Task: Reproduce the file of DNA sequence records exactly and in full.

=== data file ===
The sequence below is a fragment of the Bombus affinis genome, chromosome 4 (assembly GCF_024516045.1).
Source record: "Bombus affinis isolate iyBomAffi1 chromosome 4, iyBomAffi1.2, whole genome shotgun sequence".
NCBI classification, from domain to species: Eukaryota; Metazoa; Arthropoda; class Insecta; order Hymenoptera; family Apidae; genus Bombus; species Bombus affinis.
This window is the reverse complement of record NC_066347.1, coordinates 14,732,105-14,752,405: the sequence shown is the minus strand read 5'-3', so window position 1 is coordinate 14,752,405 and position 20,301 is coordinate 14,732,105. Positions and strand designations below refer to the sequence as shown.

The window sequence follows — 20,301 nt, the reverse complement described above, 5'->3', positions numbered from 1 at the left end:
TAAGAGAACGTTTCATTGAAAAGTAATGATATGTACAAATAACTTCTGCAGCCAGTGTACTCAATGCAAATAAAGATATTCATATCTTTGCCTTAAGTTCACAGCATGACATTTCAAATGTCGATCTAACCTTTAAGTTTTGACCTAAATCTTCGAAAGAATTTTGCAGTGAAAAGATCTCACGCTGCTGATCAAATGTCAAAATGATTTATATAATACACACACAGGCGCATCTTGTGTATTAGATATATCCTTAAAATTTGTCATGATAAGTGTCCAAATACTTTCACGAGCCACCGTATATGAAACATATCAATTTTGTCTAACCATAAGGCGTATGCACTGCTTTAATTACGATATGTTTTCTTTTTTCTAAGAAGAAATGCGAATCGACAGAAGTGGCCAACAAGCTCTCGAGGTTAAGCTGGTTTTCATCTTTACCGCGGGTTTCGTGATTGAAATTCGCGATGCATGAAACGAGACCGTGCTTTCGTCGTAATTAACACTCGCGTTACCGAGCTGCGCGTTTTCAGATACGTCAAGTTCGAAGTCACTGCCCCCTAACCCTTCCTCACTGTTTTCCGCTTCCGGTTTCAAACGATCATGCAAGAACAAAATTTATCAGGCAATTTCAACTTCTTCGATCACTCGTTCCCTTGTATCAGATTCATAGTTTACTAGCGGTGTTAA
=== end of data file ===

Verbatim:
The sequence below is a fragment of the Bombus affinis genome, chromosome 4 (assembly GCF_024516045.1).
Source record: "Bombus affinis isolate iyBomAffi1 chromosome 4, iyBomAffi1.2, whole genome shotgun sequence".
NCBI classification, from domain to species: Eukaryota; Metazoa; Arthropoda; class Insecta; order Hymenoptera; family Apidae; genus Bombus; species Bombus affinis.
This window is the reverse complement of record NC_066347.1, coordinates 14,732,105-14,752,405: the sequence shown is the minus strand read 5'-3', so window position 1 is coordinate 14,752,405 and position 20,301 is coordinate 14,732,105. Positions and strand designations below refer to the sequence as shown.

The window sequence follows — 20,301 nt, the reverse complement described above, 5'->3', positions numbered from 1 at the left end:
TAAGAGAACGTTTCATTGAAAAGTAATGATATGTACAAATAACTTCTGCAGCCAGTGTACTCAATGCAAATAAAGATATTCATATCTTTGCCTTAAGTTCACAGCATGACATTTCAAATGTCGATCTAACCTTTAAGTTTTGACCTAAATCTTCGAAAGAATTTTGCAGTGAAAAGATCTCACGCTGCTGATCAAATGTCAAAATGATTTATATAATACACACACAGGCGCATCTTGTGTATTAGATATATCCTTAAAATTTGTCATGATAAGTGTCCAAATACTTTCACGAGCCACCGTATATGAAACATATCAATTTTGTCTAACCATAAGGCGTATGCACTGCTTTAATTACGATATGTTTTCTTTTTTCTAAGAAGAAATGCGAATCGACAGAAGTGGCCAACAAGCTCTCGAGGTTAAGCTGGTTTTCATCTTTACCGCGGGTTTCGTGATTGAAATTCGCGATGCATGAAACGAGACCGTGCTTTCGTCGTAATTAACACTCGCGTTACCGAGCTGCGCGTTTTCAGATACGTCAAGTTCGAAGTCACTGCCCCCTAACCCTTCCTCACTGTTTTCCGCTTCCGGTTTCAAACGATCATGCAAGAACAAAATTTATCAGGCAATTTCAACTTCTTCGATCACTCGTTCCCTTGTATCAGATTCATAGTTTACTAGCGGTGTTAA